In America’s infancy as a country, there was fear as to who would be in a place of power and what they would do with that elected power (Burns, 2003, p. 88). The underlying fear was that individuals, candidates, and groups would ensure the success of the majority, ignoring the minority’s rights and values in the process (Burns, 2003, p. 91). Conflict and dispute arose between the Federalists and Republicans, each condemning the other for their beliefs to the point of having disdain or contempt for elected officials who did not share the same views (Burns, 2003, p. 91-92). This led to the formulation of the Sedition Act and, further down the line in history, the founding of lasting rival political parties as seen in today’s society (Burns, 2003, p. 91-92).
One of the key components in group functioning and relationship building is the ability to trust, fostering connection and cooperation amongst members (Balliet & Van Lange, 2013). When broken or not made, it leads to conflict and dispute (Balliet & Van Lange, 2013). As tension mounts within the group, interdependency and cooperation plummets (Balliet & Van Lange, 2013). Our expectations of one’s character becomes more negative and critical in the process (Balliet & Van Lange, 2013). Conversely, the more trust we have in someone, the more we will accommodate them (Balliet & Van Lange, 2013). In interpersonal conflict, then, trust becomes an invaluable component of relationship building, cooperation, and growth. Looking at the context of today’s society and political field, it can be said there is conflict between parties, much like the Federalists and Republicans. As conflicts arise, our ability to see the person behind the conflicting value or belief diminishes until we no longer see them as valuable, but as an enemy or wrong. We elect and give power to others to fight for us and our rights, without seeking understanding, respect, dignity or connection or even the rights of others. It becomes easier to put ourselves in the place of one who is ultimately right and belittle and dehumanize those who stand against us. We do not trust them, anything they stand for or anything they might do in the future. We use labels like evil, deplorable, and nasty. As this increasingly becomes our method of coping, we create more conflict, more hurt, and no way to restore and heal the brokenness of ourselves or the world in which we live. In these interactions and disputes, we must begin to see each other with fresh eyes – eyes that see the value, worth, and potential of every human being, no matter what they believe or how much they disagree with us. Let us learn to agree to disagree and love and trust the person behind any opposing beliefs as we seek to grow and learn.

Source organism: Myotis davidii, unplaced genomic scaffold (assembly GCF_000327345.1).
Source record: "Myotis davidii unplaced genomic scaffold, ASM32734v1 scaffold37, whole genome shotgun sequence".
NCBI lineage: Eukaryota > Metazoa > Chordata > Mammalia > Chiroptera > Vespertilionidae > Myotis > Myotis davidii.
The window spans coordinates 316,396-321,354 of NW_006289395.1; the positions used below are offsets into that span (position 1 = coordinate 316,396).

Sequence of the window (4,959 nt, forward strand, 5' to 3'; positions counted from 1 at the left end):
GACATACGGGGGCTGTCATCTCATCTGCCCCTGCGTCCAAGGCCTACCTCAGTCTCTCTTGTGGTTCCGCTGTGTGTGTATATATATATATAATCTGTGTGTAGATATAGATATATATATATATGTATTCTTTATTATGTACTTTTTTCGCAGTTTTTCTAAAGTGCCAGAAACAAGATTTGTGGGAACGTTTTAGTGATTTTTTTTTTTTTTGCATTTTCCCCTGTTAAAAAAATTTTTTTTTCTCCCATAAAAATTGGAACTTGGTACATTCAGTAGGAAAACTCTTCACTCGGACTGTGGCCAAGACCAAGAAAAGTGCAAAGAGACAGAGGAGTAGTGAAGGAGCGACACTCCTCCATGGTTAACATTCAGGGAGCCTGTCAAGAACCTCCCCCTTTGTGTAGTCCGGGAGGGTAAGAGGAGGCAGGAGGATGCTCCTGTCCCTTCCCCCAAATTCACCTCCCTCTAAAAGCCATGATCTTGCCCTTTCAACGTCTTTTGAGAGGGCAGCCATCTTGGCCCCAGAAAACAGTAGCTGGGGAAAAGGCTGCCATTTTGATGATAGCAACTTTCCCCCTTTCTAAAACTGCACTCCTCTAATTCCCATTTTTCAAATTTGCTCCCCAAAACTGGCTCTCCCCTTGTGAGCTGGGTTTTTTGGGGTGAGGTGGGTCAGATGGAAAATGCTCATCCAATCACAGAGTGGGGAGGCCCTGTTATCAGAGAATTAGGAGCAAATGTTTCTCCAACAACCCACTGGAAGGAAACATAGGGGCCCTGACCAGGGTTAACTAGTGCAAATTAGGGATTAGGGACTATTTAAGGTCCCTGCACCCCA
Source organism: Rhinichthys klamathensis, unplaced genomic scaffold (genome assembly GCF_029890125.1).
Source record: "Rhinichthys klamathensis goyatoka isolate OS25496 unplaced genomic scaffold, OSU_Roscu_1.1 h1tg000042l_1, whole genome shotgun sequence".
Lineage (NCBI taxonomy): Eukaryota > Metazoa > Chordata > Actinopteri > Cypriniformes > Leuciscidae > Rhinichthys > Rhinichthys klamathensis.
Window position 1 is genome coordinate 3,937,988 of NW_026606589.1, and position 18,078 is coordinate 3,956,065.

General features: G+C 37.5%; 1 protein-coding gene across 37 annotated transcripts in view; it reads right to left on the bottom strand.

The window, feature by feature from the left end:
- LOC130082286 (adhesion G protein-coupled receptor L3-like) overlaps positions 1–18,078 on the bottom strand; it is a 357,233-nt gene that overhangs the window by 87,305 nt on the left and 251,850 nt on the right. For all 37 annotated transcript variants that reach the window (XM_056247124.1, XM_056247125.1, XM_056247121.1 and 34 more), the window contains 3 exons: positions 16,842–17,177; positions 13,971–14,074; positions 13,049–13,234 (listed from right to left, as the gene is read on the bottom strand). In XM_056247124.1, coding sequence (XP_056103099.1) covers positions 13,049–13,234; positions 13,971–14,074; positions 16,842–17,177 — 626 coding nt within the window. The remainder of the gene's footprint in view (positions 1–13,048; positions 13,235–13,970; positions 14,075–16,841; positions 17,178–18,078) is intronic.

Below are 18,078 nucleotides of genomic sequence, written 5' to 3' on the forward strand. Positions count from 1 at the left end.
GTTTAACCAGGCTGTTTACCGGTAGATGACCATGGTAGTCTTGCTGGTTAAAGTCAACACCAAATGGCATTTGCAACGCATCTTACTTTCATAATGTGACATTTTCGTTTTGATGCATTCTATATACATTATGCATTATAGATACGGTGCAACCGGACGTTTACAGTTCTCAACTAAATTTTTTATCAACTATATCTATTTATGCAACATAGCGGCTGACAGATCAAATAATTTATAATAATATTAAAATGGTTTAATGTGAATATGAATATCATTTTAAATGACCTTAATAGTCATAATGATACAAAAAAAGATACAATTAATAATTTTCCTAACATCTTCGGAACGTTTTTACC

In my personal leadership and work with others, I realize that conflict will inevitably arise and there may be instances where we do not all agree on the same decision or idea. And that is okay. I believe that one of the beauties of humanity and human functioning lies in our ability to see from different viewpoints, perspectives, and understandings. How boring would life be if there was no one to ask us to critically evaluate what we believe or show us a new way of seeing the world? In all things, I want to see the personhood and value of all human beings; trusting, cooperating, and connecting with them, especially in conflict and disputes. It is in the moments we face that are hard to swallow that we deepen our understanding of ourselves, those around us, and cultivate new and fresh insight into our experiences and world events.
In regard to the Christian faith, our inability and unwillingness to see the personhood of those around us or who conflict with our beliefs causes a dichotomous shift from we to them, neglecting the redemptive work of Christ (Labberton, 2010, p. 47-48). We set up walls that keep us and those who stand with us safe from the harm of them, in whatever arena we find ourselves in: social, political, economic, educational, etc (Labberton, 2010, p. 48). We shoot them down because they do not see as we do (Labberton, 2010, p. 49).
“Out of the heart comes the language that gives and also takes life. It’s ultimately not words that name people, but people – people with misperceiving hearts. And too often, the donkey in our hearts gets the last word (Labberton, 2010, p. 54).”
It is not religion, systems or laws that will save us, as these will inevitably fail (Labberton, 2010, p. 54). What will save us from ourselves, the hurt, mistrust, and conflict of the world is seeking to love as Jesus loves, without borders, walls, and constrictions, as we love God and as we love ourselves (Labberton, 2010, p. 55).
Balliet, D., & Van Lange, P. M. (2013). Trust, conflict, and cooperation: A meta-analysis. Psychological Bulletin, 139(5), 1090-1112. doi:10.1037/a0030939
Burns, J. M. (2003). Transforming leadership: A new pursuit of happiness (Vol. 213). Grove Press.
Labberton, M. (2010). The dangerous act of loving your neighbor: Seeing others through the eyes of Jesus. InterVarsity Press.